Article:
Anna (McLaughlin) Hazard, BA ’10

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Anna (McLaughlin) Hazard, BA ’10, was interviewed by Kaitlyn Altman, an honors student pursuing a creative writing major and theatre minor.

Ohio Northern University honors students are an eclectic group with talents and passions spanning across many majors and fields of study. This was true for Anna Hazard, who graduated in 2010 with a double major in youth ministry and theatre and a minor in Spanish.

Anna put her talents and skills to good use at ONU in organizations like Theta Alpha Phi (theatre fraternity), Mortarboard, and Habitat for Humanity. She explained that she chose ONU for reasons both practical and spiritual. She had been struggling with questions about her faith and knew going to a large state school would enable her to ignore her faith. However, at ONU, where a chapel is at the center of campus, she could confront her questions and ultimately make her faith her own. 

For students with majors and minors that are only loosely connected, Anna’s story is an inspiration. She studied, she explained, “what I loved, what I tested out of, and what I thought I was being called to do.”

With such a unique combination of passions and skills, however, determining a career path can be tricky. Anna said that when people would ask her what she planned to do after graduation, she’d jokingly respond: “I’ll probably be living in a cardboard box in a big city somewhere, with majors like youth ministry and theatre.”

But Anna carved out a career path that incorporates her many talents and abilities. She participated in youth ministry internships, acted in short films in Los Angeles, volunteered and been employed as a Guardian ad Litem at ProKids, and now works in prevention at a non-profit in Cincinnati called Beech Acres.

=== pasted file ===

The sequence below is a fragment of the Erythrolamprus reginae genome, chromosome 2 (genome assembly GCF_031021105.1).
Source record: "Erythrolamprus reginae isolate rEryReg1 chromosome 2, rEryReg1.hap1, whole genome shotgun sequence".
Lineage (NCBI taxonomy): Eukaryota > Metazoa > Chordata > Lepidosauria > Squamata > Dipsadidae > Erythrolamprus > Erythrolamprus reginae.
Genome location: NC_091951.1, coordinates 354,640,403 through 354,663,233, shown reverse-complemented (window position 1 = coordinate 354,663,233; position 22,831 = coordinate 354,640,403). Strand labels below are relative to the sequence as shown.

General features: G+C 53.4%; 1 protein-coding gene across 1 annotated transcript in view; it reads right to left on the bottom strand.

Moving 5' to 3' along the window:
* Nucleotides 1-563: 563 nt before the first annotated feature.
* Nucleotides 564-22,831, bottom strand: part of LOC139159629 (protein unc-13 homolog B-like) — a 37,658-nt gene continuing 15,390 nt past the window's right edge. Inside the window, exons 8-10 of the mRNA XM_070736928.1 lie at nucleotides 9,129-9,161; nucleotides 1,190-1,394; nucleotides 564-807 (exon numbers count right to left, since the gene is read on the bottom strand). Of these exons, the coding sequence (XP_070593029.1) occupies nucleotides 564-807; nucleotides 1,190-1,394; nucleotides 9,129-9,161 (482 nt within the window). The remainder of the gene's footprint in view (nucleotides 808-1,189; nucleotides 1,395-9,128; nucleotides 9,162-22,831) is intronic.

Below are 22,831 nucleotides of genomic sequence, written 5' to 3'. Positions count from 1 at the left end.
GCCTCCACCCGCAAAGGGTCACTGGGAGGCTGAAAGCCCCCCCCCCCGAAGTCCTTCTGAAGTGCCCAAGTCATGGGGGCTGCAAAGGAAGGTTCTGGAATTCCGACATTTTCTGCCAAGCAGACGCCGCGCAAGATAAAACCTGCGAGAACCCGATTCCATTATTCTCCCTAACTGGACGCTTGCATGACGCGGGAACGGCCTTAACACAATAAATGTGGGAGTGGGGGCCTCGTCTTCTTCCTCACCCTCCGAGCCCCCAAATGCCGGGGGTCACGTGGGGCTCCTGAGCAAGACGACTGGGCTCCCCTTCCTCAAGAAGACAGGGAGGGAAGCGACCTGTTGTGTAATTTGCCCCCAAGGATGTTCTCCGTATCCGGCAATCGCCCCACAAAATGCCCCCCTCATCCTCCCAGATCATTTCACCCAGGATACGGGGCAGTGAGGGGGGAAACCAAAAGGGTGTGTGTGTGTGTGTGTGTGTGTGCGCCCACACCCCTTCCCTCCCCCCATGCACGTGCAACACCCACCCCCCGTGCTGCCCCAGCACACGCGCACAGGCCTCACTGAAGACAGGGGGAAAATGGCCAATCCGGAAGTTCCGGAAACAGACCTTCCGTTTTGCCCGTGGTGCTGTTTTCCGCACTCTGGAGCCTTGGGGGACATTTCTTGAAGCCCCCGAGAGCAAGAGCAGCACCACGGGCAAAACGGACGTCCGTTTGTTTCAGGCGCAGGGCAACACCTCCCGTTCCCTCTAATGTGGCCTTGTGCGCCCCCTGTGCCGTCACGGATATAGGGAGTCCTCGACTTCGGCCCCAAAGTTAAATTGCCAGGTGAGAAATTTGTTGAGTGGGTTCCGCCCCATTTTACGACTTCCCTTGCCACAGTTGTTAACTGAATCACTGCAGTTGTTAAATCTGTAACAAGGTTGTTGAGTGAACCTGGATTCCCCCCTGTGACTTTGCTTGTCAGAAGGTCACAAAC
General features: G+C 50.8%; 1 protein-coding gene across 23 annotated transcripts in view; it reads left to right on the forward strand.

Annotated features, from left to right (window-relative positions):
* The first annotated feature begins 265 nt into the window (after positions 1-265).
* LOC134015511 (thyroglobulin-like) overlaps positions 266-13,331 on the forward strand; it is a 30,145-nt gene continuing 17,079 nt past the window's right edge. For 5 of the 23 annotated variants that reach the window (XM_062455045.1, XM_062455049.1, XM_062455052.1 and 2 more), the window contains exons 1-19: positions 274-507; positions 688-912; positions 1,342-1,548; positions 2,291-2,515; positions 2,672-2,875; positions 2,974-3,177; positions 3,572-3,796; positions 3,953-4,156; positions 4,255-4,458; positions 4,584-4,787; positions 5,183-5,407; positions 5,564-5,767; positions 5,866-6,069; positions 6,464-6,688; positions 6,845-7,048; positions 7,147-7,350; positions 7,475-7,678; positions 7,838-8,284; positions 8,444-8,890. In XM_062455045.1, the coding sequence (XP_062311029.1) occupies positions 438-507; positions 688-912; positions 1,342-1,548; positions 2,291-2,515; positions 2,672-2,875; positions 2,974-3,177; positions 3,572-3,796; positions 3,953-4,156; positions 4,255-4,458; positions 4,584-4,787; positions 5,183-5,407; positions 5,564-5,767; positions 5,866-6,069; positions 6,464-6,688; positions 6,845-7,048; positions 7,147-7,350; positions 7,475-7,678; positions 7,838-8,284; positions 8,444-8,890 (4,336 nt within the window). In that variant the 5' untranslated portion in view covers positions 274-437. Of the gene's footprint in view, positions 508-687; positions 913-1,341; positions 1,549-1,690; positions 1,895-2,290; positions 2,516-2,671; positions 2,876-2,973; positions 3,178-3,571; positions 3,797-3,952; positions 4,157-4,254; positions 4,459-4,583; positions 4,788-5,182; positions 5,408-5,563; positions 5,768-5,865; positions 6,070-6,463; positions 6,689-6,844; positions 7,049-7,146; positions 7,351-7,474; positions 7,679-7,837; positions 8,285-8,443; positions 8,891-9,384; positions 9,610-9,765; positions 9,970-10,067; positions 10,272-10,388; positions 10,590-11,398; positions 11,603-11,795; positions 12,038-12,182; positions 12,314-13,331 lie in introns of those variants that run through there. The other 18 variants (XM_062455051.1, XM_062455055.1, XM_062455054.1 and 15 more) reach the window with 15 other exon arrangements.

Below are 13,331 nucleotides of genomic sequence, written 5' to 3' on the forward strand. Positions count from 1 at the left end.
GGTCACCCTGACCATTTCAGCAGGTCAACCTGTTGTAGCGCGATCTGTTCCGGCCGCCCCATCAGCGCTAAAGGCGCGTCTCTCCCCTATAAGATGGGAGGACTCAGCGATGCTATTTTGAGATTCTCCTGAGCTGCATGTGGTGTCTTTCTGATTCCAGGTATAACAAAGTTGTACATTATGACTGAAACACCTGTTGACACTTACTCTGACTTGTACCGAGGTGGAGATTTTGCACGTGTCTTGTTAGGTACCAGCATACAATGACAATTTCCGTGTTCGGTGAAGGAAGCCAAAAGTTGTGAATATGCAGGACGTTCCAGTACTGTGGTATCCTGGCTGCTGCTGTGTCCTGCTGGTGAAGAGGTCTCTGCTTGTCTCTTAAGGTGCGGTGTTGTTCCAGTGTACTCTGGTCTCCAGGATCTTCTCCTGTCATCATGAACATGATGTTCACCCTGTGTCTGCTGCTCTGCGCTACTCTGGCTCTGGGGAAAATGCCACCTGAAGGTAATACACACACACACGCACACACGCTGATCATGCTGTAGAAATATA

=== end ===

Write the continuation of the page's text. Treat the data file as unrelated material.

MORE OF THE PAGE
Beech Acres partners with schools to equip teachers and students with social-emotional skills and tools through a curriculum the organization created. In her current position, Anna uses her theater skills when giving professional development training. Although she does not work with children every day, her love for children and genuine desire to see them thrive fuels her work at Beech Acres. And, her Spanish skills are useful when working with schools with a large population of Spanish-speaking students.

As a creative writing major and theatre minor, I am often asked the same questions about my future that Anna was asked. Hearing about her journey, in which she has been able to incorporate her many passions, gave me a sense of confidence about my future. 

Anna and I also discussed our shared love of ONU. She said, “I loved the fountains and ponds and mud volleyball pits and the studio theater and main stage. I loved the dance room, and spent some of my best and hardest moments there.”

Having taken a tap class, I can relate to Anna’s feelings about the dance room. We also shared stories about the theatre program. Anna spent much of her time onstage and I have recently found a new passion in the role of stage manager. In addition to her work with Beech Acres, Anna acts in semi-professional theatre throughout the Cincinnati area. She listed off ten productions she has been involved in since the pandemic. 

Photo of Kaitlyn
Kaitlyn Altman interviewed Anna for this story

One of Anna’s main takeaways from her time in the Honors Program was a lesson on perfection and failure imparted by the program’s advisor at the time.

“I was uncomfortable with any kind of failure, because it meant to me that I was not enough, and that I wasn’t what I should be,” she said.

However, her advisor gave her advice that has stuck with Anna into adulthood. She now passes this on to current honors student. “Practice failing on purpose (because you’re trying something new or purposefully challenging yourself outside of your comfort zone). For someone like me who…always played safely and accepted challenges that I knew I could achieve, failing was not a familiar or fun or acceptable situation…but the reality is, we need to be comfortable with failure, because it happens all the time in big and little ways, and we will not go through life without it.”